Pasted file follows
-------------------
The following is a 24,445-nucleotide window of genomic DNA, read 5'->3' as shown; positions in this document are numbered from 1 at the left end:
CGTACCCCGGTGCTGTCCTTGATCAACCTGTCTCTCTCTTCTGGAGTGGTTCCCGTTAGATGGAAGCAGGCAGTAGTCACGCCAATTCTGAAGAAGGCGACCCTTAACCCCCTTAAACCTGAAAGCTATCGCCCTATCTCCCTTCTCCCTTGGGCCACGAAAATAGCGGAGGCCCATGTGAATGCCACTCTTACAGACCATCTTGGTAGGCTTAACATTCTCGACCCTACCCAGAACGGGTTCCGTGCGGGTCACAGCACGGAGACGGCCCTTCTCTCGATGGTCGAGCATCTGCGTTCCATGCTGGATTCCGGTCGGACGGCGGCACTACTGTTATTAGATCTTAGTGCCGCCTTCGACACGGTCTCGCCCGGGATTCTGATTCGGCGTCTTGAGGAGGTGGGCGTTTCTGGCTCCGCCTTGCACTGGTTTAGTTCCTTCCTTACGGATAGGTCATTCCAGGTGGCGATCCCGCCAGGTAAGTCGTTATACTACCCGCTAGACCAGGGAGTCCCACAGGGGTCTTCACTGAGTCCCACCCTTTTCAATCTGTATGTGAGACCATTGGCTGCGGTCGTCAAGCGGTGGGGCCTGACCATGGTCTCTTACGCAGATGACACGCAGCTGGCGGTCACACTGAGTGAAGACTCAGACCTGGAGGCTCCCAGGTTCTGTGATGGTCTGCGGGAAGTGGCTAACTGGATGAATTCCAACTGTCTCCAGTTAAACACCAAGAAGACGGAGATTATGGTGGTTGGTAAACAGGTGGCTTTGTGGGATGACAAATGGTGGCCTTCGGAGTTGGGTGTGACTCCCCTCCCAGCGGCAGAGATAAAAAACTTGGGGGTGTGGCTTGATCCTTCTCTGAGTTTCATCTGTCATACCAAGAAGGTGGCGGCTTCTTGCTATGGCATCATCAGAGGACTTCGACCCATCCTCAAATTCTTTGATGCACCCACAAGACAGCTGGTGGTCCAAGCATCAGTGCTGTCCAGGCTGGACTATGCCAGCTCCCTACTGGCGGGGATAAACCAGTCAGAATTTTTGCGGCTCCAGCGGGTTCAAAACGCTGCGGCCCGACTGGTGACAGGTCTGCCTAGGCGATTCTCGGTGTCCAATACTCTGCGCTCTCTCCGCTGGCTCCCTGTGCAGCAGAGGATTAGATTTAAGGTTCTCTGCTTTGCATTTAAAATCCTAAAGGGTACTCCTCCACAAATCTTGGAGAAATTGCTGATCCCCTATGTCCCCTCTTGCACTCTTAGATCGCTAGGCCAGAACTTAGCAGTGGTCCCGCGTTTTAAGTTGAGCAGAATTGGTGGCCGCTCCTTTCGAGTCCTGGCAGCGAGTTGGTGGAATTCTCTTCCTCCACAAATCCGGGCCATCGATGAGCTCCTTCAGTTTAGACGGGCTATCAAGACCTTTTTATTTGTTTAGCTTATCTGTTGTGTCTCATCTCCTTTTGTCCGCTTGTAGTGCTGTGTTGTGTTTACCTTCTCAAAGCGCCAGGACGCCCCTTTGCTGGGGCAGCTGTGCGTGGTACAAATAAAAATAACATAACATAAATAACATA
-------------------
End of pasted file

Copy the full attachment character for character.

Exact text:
The following is a 24,445-nucleotide window of genomic DNA, read 5'->3' as shown; positions in this document are numbered from 1 at the left end:
CGTACCCCGGTGCTGTCCTTGATCAACCTGTCTCTCTCTTCTGGAGTGGTTCCCGTTAGATGGAAGCAGGCAGTAGTCACGCCAATTCTGAAGAAGGCGACCCTTAACCCCCTTAAACCTGAAAGCTATCGCCCTATCTCCCTTCTCCCTTGGGCCACGAAAATAGCGGAGGCCCATGTGAATGCCACTCTTACAGACCATCTTGGTAGGCTTAACATTCTCGACCCTACCCAGAACGGGTTCCGTGCGGGTCACAGCACGGAGACGGCCCTTCTCTCGATGGTCGAGCATCTGCGTTCCATGCTGGATTCCGGTCGGACGGCGGCACTACTGTTATTAGATCTTAGTGCCGCCTTCGACACGGTCTCGCCCGGGATTCTGATTCGGCGTCTTGAGGAGGTGGGCGTTTCTGGCTCCGCCTTGCACTGGTTTAGTTCCTTCCTTACGGATAGGTCATTCCAGGTGGCGATCCCGCCAGGTAAGTCGTTATACTACCCGCTAGACCAGGGAGTCCCACAGGGGTCTTCACTGAGTCCCACCCTTTTCAATCTGTATGTGAGACCATTGGCTGCGGTCGTCAAGCGGTGGGGCCTGACCATGGTCTCTTACGCAGATGACACGCAGCTGGCGGTCACACTGAGTGAAGACTCAGACCTGGAGGCTCCCAGGTTCTGTGATGGTCTGCGGGAAGTGGCTAACTGGATGAATTCCAACTGTCTCCAGTTAAACACCAAGAAGACGGAGATTATGGTGGTTGGTAAACAGGTGGCTTTGTGGGATGACAAATGGTGGCCTTCGGAGTTGGGTGTGACTCCCCTCCCAGCGGCAGAGATAAAAAACTTGGGGGTGTGGCTTGATCCTTCTCTGAGTTTCATCTGTCATACCAAGAAGGTGGCGGCTTCTTGCTATGGCATCATCAGAGGACTTCGACCCATCCTCAAATTCTTTGATGCACCCACAAGACAGCTGGTGGTCCAAGCATCAGTGCTGTCCAGGCTGGACTATGCCAGCTCCCTACTGGCGGGGATAAACCAGTCAGAATTTTTGCGGCTCCAGCGGGTTCAAAACGCTGCGGCCCGACTGGTGACAGGTCTGCCTAGGCGATTCTCGGTGTCCAATACTCTGCGCTCTCTCCGCTGGCTCCCTGTGCAGCAGAGGATTAGATTTAAGGTTCTCTGCTTTGCATTTAAAATCCTAAAGGGTACTCCTCCACAAATCTTGGAGAAATTGCTGATCCCCTATGTCCCCTCTTGCACTCTTAGATCGCTAGGCCAGAACTTAGCAGTGGTCCCGCGTTTTAAGTTGAGCAGAATTGGTGGCCGCTCCTTTCGAGTCCTGGCAGCGAGTTGGTGGAATTCTCTTCCTCCACAAATCCGGGCCATCGATGAGCTCCTTCAGTTTAGACGGGCTATCAAGACCTTTTTATTTGTTTAGCTTATCTGTTGTGTCTCATCTCCTTTTGTCCGCTTGTAGTGCTGTGTTGTGTTTACCTTCTCAAAGCGCCAGGACGCCCCTTTGCTGGGGCAGCTGTGCGTGGTACAAATAAAAATAACATAACATAAATAACATA